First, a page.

Sunbook offers Advantages for Outdoor Computing

Posted on 31 January 2011, Last updated on 31 January 2011 by

Ultra-mobile computing includes daylight usage and despite attempts at high-brightness screens in the mobile computing market, there has never been a truly low-cost mainstream solution on a device larger than about 4 inch. Transflective screens have been around for years and I vividly remember the Nokia E90 and how it worked so well in the sun so it’s good to finally be seeing transflective screens on a netbook. OK, so the OLPC had a transflective screen too but that wasn’t exactly mainstream!

Thanks to Clover we now have the Sunbook to consider. It’s a 10 inch netbook running the Pinetrail platform (single core N450) with a high capacity battery. The key feature is the Pixel Qi transflective screen.

You’ve got two advantages to consider. Sunlight readability and battery life.

“Turning off the display backlight cuts the power consumption in half, providing battery life up to 12 hrs. or more. inch


In theory, there’s quite a gain to be had from turning off a backlight. At full backlight power on a netbook, a screen can take 2-3 watts of energy. On a netbook that can idle at 4W (screen off) it’s close to a doubling of energy consumption. In practice though you’re using the device when the screen is on and the netbook is draining an average 8W. The screen, in this scenario, is about 25% of the drain. In addition to that, one rarely operates the screen at 100% and rarely stays in the sun for 8 hours! I am sticking to my original estimate that a transflective screen will add about 10% battery life for the average netbook user although I’d be happy to do some detailed testing – Clover! I don’t want to belittle the advantages here because there are definitely users that would get a bigger battery life advantage and given bright ambient lighting, there are indoor advantages too but I don’t want people running out an paying a $300 premium expecting a doubling of battery life. This is a specialist device for a niche customer.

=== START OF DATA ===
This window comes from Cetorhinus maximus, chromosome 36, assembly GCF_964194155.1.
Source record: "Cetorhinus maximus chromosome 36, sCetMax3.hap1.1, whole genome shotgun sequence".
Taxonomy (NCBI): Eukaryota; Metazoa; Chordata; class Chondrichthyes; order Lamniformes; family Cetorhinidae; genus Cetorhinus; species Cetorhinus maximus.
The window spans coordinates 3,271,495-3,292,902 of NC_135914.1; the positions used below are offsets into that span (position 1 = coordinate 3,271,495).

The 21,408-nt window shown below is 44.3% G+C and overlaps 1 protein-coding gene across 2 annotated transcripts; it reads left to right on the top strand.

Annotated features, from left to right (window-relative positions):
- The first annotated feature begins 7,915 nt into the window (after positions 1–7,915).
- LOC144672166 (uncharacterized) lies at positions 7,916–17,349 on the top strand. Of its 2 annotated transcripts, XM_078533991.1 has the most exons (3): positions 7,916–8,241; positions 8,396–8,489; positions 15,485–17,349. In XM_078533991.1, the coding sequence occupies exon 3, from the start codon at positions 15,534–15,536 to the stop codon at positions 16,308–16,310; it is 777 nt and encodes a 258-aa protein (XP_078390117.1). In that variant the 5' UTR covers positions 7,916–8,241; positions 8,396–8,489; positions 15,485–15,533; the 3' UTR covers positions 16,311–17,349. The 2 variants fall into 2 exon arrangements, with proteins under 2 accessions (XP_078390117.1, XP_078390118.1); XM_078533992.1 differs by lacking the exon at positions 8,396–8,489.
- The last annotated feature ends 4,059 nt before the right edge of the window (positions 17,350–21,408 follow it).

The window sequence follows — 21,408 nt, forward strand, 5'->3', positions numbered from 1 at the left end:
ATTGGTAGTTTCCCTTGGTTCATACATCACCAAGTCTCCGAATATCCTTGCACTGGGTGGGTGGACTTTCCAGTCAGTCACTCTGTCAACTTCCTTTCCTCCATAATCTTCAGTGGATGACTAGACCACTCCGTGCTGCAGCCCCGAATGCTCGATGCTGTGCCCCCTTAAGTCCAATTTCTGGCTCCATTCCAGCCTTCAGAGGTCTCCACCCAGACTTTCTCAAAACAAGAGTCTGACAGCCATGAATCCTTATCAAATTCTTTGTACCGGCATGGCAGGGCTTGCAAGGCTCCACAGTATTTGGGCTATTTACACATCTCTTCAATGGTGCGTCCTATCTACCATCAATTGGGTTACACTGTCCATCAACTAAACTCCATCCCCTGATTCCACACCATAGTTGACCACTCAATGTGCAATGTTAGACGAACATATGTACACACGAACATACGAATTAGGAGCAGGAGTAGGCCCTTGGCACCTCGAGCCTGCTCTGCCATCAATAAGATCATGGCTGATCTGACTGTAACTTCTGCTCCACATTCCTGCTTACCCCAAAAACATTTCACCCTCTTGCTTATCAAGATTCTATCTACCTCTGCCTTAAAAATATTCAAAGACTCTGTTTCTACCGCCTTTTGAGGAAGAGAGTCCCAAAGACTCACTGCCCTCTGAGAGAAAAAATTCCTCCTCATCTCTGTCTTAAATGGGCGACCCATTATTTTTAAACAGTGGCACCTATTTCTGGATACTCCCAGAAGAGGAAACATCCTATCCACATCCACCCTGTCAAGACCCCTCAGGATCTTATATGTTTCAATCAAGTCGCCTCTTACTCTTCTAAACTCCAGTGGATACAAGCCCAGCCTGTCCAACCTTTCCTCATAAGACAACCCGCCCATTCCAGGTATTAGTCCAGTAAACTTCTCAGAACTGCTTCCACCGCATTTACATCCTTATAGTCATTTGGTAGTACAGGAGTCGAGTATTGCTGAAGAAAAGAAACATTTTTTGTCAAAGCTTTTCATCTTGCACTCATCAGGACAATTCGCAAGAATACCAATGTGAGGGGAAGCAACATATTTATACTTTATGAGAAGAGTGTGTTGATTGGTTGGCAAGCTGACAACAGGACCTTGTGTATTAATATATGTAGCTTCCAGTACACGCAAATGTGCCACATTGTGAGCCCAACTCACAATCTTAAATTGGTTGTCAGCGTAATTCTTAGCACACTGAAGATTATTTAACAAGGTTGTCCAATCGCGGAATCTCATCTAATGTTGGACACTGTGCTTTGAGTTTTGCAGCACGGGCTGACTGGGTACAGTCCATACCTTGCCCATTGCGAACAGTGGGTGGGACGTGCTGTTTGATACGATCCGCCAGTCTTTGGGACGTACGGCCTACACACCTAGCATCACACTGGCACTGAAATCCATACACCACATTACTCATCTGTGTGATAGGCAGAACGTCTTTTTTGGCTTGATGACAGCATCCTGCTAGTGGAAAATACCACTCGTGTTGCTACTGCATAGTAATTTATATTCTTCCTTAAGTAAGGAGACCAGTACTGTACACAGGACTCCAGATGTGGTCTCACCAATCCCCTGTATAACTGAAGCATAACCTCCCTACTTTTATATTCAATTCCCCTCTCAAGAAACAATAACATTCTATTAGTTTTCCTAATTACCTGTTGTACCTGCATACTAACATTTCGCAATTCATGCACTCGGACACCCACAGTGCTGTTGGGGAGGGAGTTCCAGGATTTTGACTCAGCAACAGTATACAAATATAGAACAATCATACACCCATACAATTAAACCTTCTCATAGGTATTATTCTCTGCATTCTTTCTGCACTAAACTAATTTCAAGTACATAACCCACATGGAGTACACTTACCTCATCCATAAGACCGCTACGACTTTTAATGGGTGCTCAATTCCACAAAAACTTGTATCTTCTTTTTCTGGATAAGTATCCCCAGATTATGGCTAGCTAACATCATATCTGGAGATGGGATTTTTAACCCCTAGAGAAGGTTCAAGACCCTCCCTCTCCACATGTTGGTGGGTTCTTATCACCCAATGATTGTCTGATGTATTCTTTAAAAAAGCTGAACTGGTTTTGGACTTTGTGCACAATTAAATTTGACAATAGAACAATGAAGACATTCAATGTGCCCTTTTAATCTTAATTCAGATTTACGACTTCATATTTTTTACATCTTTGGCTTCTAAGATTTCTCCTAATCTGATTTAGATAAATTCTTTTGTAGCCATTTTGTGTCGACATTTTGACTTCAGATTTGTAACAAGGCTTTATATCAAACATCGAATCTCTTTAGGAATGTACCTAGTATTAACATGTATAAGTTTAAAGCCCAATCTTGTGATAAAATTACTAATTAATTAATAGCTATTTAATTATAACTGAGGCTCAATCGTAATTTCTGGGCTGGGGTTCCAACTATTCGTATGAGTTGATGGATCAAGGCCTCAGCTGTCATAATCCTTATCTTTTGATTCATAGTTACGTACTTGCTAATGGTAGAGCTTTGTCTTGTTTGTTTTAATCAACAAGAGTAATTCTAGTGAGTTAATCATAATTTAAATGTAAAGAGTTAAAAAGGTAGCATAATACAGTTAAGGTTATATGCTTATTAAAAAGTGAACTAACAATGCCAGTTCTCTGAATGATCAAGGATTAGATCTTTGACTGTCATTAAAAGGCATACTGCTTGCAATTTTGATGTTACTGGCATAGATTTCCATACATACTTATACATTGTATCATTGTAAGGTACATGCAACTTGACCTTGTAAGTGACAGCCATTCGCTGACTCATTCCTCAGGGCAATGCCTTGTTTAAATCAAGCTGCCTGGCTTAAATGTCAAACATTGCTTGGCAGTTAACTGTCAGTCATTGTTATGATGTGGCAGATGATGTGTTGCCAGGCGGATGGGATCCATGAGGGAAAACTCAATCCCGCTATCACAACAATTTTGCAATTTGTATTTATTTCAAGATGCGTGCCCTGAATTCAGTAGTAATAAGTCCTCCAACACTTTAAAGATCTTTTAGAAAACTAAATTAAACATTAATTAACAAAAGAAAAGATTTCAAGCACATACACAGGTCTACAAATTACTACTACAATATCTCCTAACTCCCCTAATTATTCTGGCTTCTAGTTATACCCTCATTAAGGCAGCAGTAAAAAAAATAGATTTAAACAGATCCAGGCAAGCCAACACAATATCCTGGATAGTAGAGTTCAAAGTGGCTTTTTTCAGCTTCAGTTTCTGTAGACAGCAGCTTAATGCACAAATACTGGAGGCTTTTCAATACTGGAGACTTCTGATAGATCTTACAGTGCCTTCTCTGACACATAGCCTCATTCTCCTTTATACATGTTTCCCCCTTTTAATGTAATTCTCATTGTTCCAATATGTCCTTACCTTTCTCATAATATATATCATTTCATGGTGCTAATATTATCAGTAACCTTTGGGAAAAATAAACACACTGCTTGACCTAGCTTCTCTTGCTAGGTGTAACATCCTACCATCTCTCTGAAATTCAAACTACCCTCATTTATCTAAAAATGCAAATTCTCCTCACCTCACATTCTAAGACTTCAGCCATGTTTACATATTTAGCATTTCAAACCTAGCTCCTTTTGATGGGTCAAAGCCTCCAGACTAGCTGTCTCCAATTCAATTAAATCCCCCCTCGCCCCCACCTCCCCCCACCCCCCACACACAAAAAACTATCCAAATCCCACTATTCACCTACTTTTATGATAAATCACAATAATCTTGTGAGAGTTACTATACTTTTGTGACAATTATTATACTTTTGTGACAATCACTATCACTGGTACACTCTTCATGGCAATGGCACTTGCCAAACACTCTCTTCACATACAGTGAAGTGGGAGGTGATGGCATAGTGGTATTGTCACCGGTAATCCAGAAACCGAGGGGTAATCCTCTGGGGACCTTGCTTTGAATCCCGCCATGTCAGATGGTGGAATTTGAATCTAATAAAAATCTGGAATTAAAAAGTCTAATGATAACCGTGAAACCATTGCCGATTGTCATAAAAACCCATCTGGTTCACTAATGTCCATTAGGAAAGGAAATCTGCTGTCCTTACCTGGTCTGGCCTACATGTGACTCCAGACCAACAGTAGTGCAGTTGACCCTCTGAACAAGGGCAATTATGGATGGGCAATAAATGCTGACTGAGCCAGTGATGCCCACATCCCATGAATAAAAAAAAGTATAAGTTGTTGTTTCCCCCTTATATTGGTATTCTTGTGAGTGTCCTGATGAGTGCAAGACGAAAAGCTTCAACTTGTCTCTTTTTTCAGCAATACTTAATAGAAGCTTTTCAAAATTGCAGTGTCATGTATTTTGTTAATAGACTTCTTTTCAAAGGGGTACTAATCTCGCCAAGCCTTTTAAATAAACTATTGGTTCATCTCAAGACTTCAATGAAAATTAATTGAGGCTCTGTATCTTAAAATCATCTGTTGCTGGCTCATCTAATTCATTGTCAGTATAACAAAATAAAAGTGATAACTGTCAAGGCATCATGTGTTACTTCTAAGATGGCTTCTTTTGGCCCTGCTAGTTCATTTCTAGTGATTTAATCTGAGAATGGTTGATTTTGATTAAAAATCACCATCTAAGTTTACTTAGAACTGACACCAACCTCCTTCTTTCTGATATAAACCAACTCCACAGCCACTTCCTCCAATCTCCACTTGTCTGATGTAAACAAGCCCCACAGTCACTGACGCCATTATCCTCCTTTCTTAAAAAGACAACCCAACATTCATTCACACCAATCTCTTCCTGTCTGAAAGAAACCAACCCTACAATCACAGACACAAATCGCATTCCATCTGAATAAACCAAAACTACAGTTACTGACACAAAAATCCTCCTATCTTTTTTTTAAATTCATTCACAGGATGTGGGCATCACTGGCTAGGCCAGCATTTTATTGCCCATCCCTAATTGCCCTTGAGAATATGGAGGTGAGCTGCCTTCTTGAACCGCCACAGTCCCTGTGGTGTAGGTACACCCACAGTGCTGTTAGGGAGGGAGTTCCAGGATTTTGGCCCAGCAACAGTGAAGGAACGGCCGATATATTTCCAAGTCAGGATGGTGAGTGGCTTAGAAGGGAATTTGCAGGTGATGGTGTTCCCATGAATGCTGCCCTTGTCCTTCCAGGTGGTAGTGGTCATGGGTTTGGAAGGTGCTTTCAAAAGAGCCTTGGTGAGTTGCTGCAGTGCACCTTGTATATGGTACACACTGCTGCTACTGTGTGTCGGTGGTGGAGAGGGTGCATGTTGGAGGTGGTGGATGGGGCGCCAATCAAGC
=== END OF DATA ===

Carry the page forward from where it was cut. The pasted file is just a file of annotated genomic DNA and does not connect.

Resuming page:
Sunlight readability is the second advantage of the screen and is the real reason you would be looking at buying the Sunbook. Just being able to use a netbook in the sun for 30 minutes is worth a lot to many people. I can think of many vertical markets where this is important. My Solar-ultra mobile PC tour would have been much easier for example!

Testing needs to done on the netbook itself to see if it comes up to scratch but if it does, we’ve got a unique and price-breaking product here.

A PDF brochure is available here which mentions some splash resistance. The Clover Sunbook website is here and the current price is $795. We’re trying to get hold of a sample for testing.

Via Liliputing

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